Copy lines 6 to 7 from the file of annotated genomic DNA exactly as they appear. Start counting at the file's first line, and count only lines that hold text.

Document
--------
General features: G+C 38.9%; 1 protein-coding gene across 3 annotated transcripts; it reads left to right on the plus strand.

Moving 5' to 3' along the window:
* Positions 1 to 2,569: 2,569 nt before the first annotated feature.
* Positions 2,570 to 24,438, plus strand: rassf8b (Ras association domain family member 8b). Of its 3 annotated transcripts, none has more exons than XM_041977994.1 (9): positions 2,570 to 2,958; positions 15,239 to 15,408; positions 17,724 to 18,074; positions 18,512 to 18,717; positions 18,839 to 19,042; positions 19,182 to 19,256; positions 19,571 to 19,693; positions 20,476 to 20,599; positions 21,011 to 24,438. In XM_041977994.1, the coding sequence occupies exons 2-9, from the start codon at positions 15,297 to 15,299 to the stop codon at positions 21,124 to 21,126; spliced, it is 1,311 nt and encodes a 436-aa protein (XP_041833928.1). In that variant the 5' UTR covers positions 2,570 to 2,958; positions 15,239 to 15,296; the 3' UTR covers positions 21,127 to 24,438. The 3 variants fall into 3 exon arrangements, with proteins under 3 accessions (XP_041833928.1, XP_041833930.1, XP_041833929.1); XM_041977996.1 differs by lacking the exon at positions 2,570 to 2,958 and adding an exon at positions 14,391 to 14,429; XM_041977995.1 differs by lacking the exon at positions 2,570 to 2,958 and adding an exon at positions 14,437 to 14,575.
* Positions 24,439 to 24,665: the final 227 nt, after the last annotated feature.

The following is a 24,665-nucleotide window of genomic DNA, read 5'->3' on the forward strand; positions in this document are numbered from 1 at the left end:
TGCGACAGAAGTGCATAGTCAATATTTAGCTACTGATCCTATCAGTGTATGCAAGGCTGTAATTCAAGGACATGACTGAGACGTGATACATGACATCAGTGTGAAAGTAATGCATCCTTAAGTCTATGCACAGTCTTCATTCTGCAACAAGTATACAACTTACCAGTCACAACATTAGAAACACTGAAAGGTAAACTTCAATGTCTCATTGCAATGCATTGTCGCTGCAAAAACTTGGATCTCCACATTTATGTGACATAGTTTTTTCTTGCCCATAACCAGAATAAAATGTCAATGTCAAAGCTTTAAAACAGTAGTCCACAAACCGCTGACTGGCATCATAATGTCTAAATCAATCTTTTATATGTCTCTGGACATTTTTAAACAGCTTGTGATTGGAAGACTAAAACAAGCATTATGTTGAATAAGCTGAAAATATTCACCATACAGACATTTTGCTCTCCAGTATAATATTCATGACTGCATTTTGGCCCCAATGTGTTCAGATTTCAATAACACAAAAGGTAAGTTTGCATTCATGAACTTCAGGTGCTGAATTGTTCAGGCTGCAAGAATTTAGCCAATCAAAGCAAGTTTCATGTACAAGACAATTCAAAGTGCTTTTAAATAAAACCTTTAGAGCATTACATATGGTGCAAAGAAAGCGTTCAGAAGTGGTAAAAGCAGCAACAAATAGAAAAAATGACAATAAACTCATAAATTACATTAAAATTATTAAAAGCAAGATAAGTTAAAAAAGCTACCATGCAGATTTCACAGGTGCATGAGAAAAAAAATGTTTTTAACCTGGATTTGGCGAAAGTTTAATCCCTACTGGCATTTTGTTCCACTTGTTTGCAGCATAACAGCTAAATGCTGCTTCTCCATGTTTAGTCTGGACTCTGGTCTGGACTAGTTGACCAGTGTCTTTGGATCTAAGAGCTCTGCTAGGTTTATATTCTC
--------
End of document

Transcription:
The following is a 24,665-nucleotide window of genomic DNA, read 5'->3' on the forward strand; positions in this document are numbered from 1 at the left end:
TGCGACAGAAGTGCATAGTCAATATTTAGCTACTGATCCTATCAGTGTATGCAAGGCTGTAATTCAAGGACATGACTGAGACGTGATACATGACATCAGTGTGAAAGTAATGCATCCTTAAGTCTATGCACAGTCTTCATTCTGCAACAAGTATACAACTTACCAGTCACAACATTAGAAACACTGAAAGGTAAACTTCAATGTCTCATTGCAATGCATTGTCGCTGCAAAAACTTGGATCTCCACATTTATGTGACATAGTTTTTTCTTGCCCATAACCAGAATAAAATGTCAATGTCAAAGCTTTAAAACAGTAGTCCACAAACCGCTGACTGGCATCATAATGTCTAAATCAATCTTTTATATGTCTCTGGACATTTTTAAACAGCTTGTGATTGGAAGACTAAAACAAGCATTATGTTGAATAAGCTGAAAATATTCACCATACAGACATTTTGCTCTCCAGTATAATATTCATGACTGCATTTTGGCCCCAATGTGTTCAGATTTCAATAACACAAAAGGTAAGTTTGCATTCATGAACTTCAGGTGCTGAATTGTTCAGGCTGCAAGAATTTAGCCAATCAAAGCAAGTTTCATGTACAAGACAATTCAAAGTGCTTTTAAATAAAACCTTTAGAGCATTACATATGGTGCAAAGAAAGCGTTCAGAAGTGGTAAAAGCAGCAACAAATAGAAAAAATGACAATAAACTCATAAATTACATTAAAATTATTAAAAGCAAGATAAGTTAAAAAAGCTACCATGCAGATTTCACAGGTGCATGAGAAAAAAAATGTTTTTAACCTGGATTTGGCGAAAGTTTAATCCCTACTGGCATTTTGTTCCACTTGTTTGCAGCATAACAGCTAAATGCTGCTTCTCCATGTTTAGTCTGGACTCTGGTCTGGACTAGTTGACCAGTGTCTTTGGATCTAAGAGCTCTGCTAGGTTTATATTCTC